CINCINNATI – The face-of-the-franchise first baseman to Darwin Barney’s left recently signed a contract that could make him some $70 million and keep him in a Cubs uniform through 2021.
The All-Star shortstop to Barney’s right agreed to a seven-year, $60 million deal last summer, putting him front and center in the Wrigley Field rebuilding plans.
What about the Gold Glove second baseman? Barney has been asked many times if he thinks he’ll be part of “The Core” alongside Anthony Rizzo and Starlin Castro. But it’s not just media-driven. The Ricketts family, Theo Epstein’s front office and Dale Sveum’s staff have made it central to the narrative.
“It’s hard to say,” Barney said before Friday’s 7-4 loss to the Cincinnati Reds. “There was some talk in the offseason with my agent about what could happen or what we think would happen. But that’s just talk. That has nothing to do with performance on the field.
“Obviously, everybody wants to be here. Everybody wants to be in Chicago when things turn around. Everybody wants to be a big part of that team. That’s what we’re going for. When we start turning it around team-wise, things could fall into place.”
Memorial Day is a traditional mile marker for the long baseball season, and the Cubs began the holiday weekend with their fifth straight loss. They’re now 18-29, a season-low 11 games under .500 and trending in the wrong direction with the July 31 trade deadline approaching.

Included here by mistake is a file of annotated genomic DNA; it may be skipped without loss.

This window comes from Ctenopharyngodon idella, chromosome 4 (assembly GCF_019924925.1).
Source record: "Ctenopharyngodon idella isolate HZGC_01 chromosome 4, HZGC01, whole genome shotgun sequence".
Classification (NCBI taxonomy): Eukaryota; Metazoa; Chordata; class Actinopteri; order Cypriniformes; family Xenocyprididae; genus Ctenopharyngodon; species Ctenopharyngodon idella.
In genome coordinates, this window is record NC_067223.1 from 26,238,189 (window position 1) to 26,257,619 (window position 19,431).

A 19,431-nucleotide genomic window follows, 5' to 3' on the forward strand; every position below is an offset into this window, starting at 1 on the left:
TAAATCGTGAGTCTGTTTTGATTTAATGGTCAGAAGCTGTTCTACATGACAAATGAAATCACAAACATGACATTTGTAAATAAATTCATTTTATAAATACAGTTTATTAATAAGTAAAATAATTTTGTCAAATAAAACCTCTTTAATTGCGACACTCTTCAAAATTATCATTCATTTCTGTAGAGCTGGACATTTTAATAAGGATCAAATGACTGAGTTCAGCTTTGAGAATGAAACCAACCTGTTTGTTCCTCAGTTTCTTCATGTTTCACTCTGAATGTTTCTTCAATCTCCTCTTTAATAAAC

“You’re running up on a couple months away now,” Sveum said. “(You’re) trying to put things together where you pull off some streaks and some winning months and winning weeks, to give yourself a chance to give yourself hope. There’s no question about it.
“But we all know that if we don’t, there could be changes.”
So this could have been another showcase for Scott Feldman in front of a sellout crowd (40,716) at Great American Ball Park, where Matt Garza will face the 30-18 Reds on Sunday.
Feldman, who’s working on a one-year deal, had gone 4-0 with a 1.27 ERA in his previous five starts, and appeared to be one pitch away, a recurring theme in this Cubs season. And then Cincinnati’s No. 8 hitter, Ryan Hanigan, destroyed a 3-2 hanging curveball for a three-run homer, the big swing in a five-run fourth inning.
That’s an issue when the pitchers are sparking the offense. With his first home run since college – a two-run shot in the second inning – Feldman ran the pitchers’ RBI total to 15 in May (their most in a month in franchise history since August 1937).
The fulcrum for this lineup – Rizzo – has gone 0-for-22 in his last five games.
“There’s definitely an urgency,” Sveum said. “He’s not taking his walks. He’s just kind of swinging, guessing with a lot more movement than he normally has at the plate.”
Rizzo will get paid to put up power numbers. Barney – who will be arbitration-eligible for the first time this winter – isn’t scheduled to become a free agent until after the 2016 season. His defensive WAR rating – a +3.6 led all National League players last season – and leadership qualities and intangibles won’t break the bank.
Barney, 27, doesn’t play a glamour position like Castro either. But after listening to all the voices telling him what to do at the plate, Barney’s simplified his approach, going 12-for-34 across the last 10 games, raising his average from .154 to .214 and again showing signs he could be the kind of two-way player Cubs people talk about.
“That’s not really on my mind right now,” Barney said. “They have my rights long enough to where they don’t have to make that decision for awhile. For me, it’s just continuing to develop and try and become one of those players. If I am, that’s great. But at this point, that’s definitely not really one of my concerns.”
That’s really all that’s left to find out this season – who gets traded and who becomes part of “The Core.”